The most commonly assessed outcomes in these trials included measures of quality of life, rates of hospital admissions, mortality, exercise capacity, and self-efficacy. However, it is worth noting that few of the included studies specifically focused on populations with lower socio-economic status or minority groups. Nurses played a central role as the primary providers of these interventions in 68% of the studies, followed by physicians in 30% of the cases. Notably, most of the included studies were deemed to be at low risk of bias, which enhances the reliability of their findings and underscores the robustness of the evidence generated from these trials.

4.2. Research in Context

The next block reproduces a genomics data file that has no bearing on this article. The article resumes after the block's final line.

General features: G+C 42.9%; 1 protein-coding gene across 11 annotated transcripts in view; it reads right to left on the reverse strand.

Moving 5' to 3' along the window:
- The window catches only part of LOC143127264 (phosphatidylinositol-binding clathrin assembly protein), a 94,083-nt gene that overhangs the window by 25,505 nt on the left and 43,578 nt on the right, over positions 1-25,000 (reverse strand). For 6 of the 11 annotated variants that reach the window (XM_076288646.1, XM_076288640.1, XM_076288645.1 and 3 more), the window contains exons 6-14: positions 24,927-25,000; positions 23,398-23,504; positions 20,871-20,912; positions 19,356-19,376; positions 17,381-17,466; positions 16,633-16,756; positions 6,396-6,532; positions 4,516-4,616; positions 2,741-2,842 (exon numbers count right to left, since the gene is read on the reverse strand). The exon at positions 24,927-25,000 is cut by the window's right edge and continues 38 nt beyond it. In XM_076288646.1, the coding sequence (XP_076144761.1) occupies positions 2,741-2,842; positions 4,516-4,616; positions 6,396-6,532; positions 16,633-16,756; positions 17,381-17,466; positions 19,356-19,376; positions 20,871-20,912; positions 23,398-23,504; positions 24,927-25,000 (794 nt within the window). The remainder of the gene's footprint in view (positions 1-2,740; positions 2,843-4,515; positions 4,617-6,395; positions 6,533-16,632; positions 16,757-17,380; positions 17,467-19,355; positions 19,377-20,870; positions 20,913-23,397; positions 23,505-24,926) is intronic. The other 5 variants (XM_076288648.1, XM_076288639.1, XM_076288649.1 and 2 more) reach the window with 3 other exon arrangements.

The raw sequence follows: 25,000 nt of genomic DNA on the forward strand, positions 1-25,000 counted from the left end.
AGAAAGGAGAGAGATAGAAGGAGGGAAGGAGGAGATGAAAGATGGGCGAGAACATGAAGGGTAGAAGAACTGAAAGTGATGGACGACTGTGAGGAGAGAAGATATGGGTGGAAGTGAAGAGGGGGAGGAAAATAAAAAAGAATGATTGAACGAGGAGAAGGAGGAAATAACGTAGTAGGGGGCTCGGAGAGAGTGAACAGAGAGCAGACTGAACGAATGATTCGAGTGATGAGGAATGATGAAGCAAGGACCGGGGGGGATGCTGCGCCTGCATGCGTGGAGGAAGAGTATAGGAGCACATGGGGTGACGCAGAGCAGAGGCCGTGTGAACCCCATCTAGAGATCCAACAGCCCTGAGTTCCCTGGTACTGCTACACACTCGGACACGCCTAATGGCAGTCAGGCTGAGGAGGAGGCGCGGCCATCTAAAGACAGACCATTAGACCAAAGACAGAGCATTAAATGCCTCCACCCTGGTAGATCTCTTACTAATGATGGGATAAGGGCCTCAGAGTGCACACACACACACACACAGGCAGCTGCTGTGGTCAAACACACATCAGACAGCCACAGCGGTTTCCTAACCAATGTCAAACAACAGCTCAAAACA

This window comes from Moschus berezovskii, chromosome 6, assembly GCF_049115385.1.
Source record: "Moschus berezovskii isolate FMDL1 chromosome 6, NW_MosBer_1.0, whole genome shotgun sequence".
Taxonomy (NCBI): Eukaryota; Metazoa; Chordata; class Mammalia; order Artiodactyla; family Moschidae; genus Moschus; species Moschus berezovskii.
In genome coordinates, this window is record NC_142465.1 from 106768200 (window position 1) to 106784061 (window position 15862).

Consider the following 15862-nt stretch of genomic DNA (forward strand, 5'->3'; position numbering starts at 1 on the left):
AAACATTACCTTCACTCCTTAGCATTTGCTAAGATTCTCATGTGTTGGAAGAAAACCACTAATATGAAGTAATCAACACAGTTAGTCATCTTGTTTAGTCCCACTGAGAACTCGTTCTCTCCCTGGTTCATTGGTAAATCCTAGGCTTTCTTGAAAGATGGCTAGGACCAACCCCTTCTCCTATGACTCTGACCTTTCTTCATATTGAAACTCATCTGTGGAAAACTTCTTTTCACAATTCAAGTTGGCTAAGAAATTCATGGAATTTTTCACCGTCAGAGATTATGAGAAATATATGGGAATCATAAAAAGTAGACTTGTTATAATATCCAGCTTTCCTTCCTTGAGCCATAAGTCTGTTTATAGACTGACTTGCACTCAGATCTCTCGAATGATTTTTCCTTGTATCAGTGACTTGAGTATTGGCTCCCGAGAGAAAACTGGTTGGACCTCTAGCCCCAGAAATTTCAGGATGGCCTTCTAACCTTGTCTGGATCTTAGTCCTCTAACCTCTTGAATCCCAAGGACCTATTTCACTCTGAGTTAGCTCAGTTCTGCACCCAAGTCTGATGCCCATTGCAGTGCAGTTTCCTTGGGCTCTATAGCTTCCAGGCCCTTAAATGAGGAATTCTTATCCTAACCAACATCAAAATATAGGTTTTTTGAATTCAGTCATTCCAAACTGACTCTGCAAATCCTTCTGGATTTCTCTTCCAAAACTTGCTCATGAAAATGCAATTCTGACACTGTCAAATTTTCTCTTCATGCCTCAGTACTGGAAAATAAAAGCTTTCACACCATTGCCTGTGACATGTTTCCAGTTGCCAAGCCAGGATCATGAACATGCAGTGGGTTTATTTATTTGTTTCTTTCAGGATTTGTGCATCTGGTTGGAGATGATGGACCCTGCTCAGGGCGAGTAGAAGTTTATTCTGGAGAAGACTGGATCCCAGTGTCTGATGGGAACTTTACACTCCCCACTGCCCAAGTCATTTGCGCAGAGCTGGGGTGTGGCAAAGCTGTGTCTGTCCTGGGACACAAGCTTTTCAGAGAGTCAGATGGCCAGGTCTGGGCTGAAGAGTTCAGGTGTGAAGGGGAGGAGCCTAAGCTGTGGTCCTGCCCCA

To our knowledge, there is currently no systematic evidence on the composition and structure of SMIs for HF, similar to the comprehensive approach we applied in this study. Although various systematic reviews have previously summarized or examined specific components of SMIs in isolation [9,20,21,22], such as self-management educational programs, lifestyle modifications, education, and patient empowerment, none have taken the integrated approach we used. We employed evidence mapping and adhered to a taxonomy to offer a comprehensive overview of SMIs. In terms of intervention reporting, our investigation revealed a significant absence of information regarding the precise design, intensity, and operationalization of outcomes. These findings are consistent with similar studies conducted within the COMPAR-EU initiative for chronic conditions like T2DM, COPD, and obesity, which also identified deficiencies in reporting mode of delivery, intensity, location, and provider involvement, along with significant heterogeneity in the reporting of these variables across studies [23,24].